Do corneal abrasions cause crying in neonates?

Cite this article as:
Davis, T. Do corneal abrasions cause crying in neonates?, Don't Forget the Bubbles, 2014. Available at:
http://doi.org/10.31440/DFTB.6272

Crying babies are a common presentation, and our list of differential diagnosis includes: viral and bacterial infections; fractures; hair tourniquets; intussusception; subdural haematomas; supraventricular tachycardia; and corneal abrasions. This study looks at the prevalence of corneal abrasions and aims to identify whether corneal abrasions are associated with fingernail length and increased crying. Shope TR, Rieg TS,…

Overdosing paracetamol

Cite this article as:
Davis, T. Overdosing paracetamol, Don't Forget the Bubbles, 2014. Available at:
http://doi.org/10.31440/DFTB.6268

This week saw an alert from the Therapeutic Goods Administration about measuring doses using the syringe provided with the Panadol Colourfree Suspension for 1-5 year olds.   The syringe provided with the medicine measures differently from most other syringe known to mankind. The correct way to measure is from the top of the plunger. The image…

Postnatal depression

Cite this article as:
Tagg, A. Postnatal depression, Don't Forget the Bubbles, 2014. Available at:
http://doi.org/10.31440/DFTB.6092

Six week old Sasha has been brought to your emergency department because she won’t stop crying.  As the nurses handover her chart they catch your eye,  “This is the third time her mum has brought her in.  There’s nothing wrong with the baby. Why don’t you find out how the mum is coping?”   Bottom…

Ketamine dosing in obese adolescents

Cite this article as:
Davis, T. Ketamine dosing in obese adolescents, Don't Forget the Bubbles, 2014. Available at:
http://doi.org/10.31440/DFTB.6051

Whilst ketamine is widely used in children of all ages, previous studies (Green et al, 2009) have shown that adverse events associated with ketamine are more common in adolescents (including airway adverse events and vomiting). Additionally, there is a lack of clarity for calculating the ketamine dose in obese adolescent patients – should it be…

SIDS…and kids

Cite this article as:
Tagg, A. SIDS…and kids, Don't Forget the Bubbles, 2014. Available at:
http://doi.org/10.31440/DFTB.5994

It’s been a tough week at work.  A 6 month old girl has been brought into your department.  To all intents and purposes she appears dead on arrival and despite the best efforts of the nursing and medical staff you were unable to resuscitate her.  You’ve been asked to lead the team debrief. SIDS and SUDI…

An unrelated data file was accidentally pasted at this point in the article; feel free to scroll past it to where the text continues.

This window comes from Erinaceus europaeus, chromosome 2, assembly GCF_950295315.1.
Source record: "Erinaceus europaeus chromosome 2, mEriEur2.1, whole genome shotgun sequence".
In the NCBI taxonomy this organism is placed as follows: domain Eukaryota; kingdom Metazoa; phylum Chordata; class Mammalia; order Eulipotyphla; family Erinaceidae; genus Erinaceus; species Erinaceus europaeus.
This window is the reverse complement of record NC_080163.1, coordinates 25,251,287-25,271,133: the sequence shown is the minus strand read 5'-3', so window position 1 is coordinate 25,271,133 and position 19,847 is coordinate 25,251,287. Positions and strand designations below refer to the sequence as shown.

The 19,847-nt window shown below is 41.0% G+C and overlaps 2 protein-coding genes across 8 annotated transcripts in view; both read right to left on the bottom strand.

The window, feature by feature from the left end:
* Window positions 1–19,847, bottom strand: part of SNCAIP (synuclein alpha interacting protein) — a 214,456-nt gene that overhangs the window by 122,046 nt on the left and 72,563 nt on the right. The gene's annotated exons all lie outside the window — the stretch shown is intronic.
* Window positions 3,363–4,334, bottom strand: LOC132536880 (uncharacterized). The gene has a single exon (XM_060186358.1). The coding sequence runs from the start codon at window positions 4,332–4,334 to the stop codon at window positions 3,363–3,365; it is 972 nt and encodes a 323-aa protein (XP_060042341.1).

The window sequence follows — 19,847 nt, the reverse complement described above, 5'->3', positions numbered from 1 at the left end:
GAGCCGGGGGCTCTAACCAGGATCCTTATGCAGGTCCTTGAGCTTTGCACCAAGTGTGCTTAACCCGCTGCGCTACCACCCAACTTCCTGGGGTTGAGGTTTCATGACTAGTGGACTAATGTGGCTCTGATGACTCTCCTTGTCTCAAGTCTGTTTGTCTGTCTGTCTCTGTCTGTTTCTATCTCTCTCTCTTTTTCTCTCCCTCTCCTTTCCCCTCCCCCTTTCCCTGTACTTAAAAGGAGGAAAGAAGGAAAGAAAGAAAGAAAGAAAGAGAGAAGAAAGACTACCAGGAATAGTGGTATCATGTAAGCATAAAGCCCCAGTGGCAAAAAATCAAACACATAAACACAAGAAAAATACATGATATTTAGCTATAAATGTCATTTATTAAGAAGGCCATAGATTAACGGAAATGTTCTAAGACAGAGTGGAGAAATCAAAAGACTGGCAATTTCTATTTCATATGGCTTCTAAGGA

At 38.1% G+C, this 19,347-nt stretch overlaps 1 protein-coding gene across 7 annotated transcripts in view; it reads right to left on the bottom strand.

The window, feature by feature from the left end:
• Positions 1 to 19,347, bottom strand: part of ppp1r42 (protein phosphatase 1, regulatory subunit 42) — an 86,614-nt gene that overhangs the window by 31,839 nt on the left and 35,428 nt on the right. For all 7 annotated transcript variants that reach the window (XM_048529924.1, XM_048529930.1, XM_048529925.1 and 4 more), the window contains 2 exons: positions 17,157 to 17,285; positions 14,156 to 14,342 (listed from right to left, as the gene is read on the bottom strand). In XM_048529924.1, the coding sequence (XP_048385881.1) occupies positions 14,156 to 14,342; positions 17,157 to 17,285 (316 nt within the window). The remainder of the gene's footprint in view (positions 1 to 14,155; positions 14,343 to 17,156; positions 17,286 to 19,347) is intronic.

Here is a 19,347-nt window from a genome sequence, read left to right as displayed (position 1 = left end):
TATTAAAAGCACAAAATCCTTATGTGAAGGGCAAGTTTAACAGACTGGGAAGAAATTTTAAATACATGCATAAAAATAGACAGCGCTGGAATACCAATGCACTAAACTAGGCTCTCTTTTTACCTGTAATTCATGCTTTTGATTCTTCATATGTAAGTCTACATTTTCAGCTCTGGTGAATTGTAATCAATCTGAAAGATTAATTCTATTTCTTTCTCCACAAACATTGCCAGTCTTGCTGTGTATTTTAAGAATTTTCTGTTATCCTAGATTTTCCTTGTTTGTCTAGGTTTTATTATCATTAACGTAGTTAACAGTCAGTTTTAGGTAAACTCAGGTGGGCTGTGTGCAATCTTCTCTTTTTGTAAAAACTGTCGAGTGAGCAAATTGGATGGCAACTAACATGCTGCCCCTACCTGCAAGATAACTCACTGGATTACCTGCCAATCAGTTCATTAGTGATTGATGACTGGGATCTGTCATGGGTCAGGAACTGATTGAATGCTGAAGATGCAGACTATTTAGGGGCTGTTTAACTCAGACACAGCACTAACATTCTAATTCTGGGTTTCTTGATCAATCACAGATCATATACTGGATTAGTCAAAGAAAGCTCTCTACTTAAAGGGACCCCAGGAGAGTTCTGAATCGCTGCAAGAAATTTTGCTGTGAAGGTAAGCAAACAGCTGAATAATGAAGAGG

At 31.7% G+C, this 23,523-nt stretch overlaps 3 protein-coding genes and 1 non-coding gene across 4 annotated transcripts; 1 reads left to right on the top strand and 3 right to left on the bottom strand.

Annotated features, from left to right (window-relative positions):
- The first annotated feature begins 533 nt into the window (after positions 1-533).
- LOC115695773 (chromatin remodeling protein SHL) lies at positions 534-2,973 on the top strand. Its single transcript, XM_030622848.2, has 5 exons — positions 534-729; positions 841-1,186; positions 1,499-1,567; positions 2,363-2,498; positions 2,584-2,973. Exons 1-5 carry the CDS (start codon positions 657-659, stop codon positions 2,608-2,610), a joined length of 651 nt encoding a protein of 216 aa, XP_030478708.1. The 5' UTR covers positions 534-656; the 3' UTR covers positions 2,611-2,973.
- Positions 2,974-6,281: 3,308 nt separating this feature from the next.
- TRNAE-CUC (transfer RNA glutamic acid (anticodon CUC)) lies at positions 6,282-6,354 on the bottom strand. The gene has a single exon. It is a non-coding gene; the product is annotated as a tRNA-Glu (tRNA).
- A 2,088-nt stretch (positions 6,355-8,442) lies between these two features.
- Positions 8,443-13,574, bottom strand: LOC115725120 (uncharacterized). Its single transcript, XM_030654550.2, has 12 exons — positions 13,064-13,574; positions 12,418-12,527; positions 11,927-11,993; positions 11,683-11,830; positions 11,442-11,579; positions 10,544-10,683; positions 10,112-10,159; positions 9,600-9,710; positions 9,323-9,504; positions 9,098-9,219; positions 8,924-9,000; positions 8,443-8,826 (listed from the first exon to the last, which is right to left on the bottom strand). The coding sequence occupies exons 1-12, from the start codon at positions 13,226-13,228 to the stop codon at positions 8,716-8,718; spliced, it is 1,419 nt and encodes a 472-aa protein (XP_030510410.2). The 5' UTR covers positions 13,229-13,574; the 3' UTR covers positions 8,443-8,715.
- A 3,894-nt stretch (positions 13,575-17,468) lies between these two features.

Paediatric Pain Control

Cite this article as:
Davis, T. Paediatric Pain Control, Don't Forget the Bubbles, 2014. Available at:
https://dontforgetthebubbles.com/podcast-week-paediatric-pain-control/

This week’s recommendation is a podcast from the SGEM who have brought us yet another ace paediatric podcast. Anthony Crocco analyses two papers. The first looks at the use of topical analgesia when using glue for repairing lacerations. The second looks at the use of music for pain relief when performing simple paediatric procedures. If you only…

Ibuprofen versus Paracetamol

Cite this article as:
Davis, T. Ibuprofen versus Paracetamol, Don't Forget the Bubbles, 2014. Available at:
https://dontforgetthebubbles.com/podcast-week-ibuprofen-v-paracetamol/

This week’s recommendation is a podcast from Brad Sobolewski at PEM Currents. This podcast is a nice, short (12 minute) summary of the differences between ibuprofen and paracetamol. Ok, so he calls it acetaminophen, but we will let that pass. Is one better than the other? Will ibuprofen send your patients into a spiral towards renal failure? If…

Dark red stools – could it be another intussusception?

Cite this article as:
Yamamoto, L. Dark red stools – could it be another intussusception?, Don't Forget the Bubbles, 2014. Available at:
https://dontforgetthebubbles.com/dark-red-stools-another-intussusception/

A 7-month old male infant arrived in the ED at 7:45 a.m. after passing a dark maroon colored stool with clots at 7:00 a.m. He has passed small amounts of blood in his stools intermittently since 4 months of age, but this current episode is the worst it has ever been.

Febrile seizures

Febrile seizures

Cite this article as:
Konstantinidis, T. Febrile seizures, Don't Forget the Bubbles, 2014. Available at:
http://doi.org/10.31440/DFTB.2560

An 8 month old baby has been referred to you by the Accident and Emergency Department with the first episode of febrile convulsion. He has been coryzal over the last couple of days with spikes of temperature up to 38oC. The episode lasted for 5 minutes, the baby felt hot at the time and following…